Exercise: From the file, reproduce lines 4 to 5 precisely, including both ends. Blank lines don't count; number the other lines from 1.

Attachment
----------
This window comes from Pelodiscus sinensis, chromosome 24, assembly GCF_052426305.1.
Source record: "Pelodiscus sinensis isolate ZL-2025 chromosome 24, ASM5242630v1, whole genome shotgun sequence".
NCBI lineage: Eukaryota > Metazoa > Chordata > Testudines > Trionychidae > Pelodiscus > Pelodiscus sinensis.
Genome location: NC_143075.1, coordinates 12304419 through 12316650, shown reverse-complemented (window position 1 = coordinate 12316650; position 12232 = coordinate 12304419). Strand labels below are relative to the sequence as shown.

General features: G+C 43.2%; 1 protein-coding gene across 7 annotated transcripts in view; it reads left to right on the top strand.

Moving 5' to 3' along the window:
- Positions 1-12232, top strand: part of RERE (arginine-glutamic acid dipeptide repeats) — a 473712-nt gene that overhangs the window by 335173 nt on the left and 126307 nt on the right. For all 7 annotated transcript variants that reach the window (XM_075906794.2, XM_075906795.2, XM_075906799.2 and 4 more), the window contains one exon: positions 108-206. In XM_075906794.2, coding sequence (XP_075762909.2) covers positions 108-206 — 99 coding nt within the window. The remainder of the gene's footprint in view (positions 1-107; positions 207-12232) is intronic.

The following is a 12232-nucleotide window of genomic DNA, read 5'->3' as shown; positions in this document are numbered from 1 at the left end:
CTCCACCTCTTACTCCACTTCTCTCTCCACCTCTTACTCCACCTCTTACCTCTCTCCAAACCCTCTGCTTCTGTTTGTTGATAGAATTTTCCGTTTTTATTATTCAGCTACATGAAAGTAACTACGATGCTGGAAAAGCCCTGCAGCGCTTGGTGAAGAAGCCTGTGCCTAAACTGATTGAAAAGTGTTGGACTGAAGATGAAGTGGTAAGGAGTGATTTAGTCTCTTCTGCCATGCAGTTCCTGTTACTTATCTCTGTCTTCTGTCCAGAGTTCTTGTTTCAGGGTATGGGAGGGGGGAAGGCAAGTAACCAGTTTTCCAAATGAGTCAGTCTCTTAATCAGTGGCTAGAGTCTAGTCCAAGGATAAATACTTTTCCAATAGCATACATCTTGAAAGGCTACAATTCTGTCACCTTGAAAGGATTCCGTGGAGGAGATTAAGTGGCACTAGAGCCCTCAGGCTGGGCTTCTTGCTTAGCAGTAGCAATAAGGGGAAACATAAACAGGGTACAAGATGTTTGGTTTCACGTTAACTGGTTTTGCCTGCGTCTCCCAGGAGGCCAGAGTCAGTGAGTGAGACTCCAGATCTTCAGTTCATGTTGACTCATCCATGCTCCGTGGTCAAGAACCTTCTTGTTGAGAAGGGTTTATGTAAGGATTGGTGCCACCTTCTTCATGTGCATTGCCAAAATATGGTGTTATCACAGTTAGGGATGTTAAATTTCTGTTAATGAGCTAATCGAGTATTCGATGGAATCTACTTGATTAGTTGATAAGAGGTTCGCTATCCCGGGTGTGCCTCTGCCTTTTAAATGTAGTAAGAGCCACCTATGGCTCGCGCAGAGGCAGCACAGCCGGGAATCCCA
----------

Genome location: NC_143075.1, coordinates 12304419 through 12316650, shown reverse-complemented (window position 1 = coordinate 12316650; position 12232 = coordinate 12304419). Strand labels below are relative to the sequence as shown.

General features: G+C 43.2%; 1 protein-coding gene across 7 annotated transcripts in view; it reads left to right on the top strand.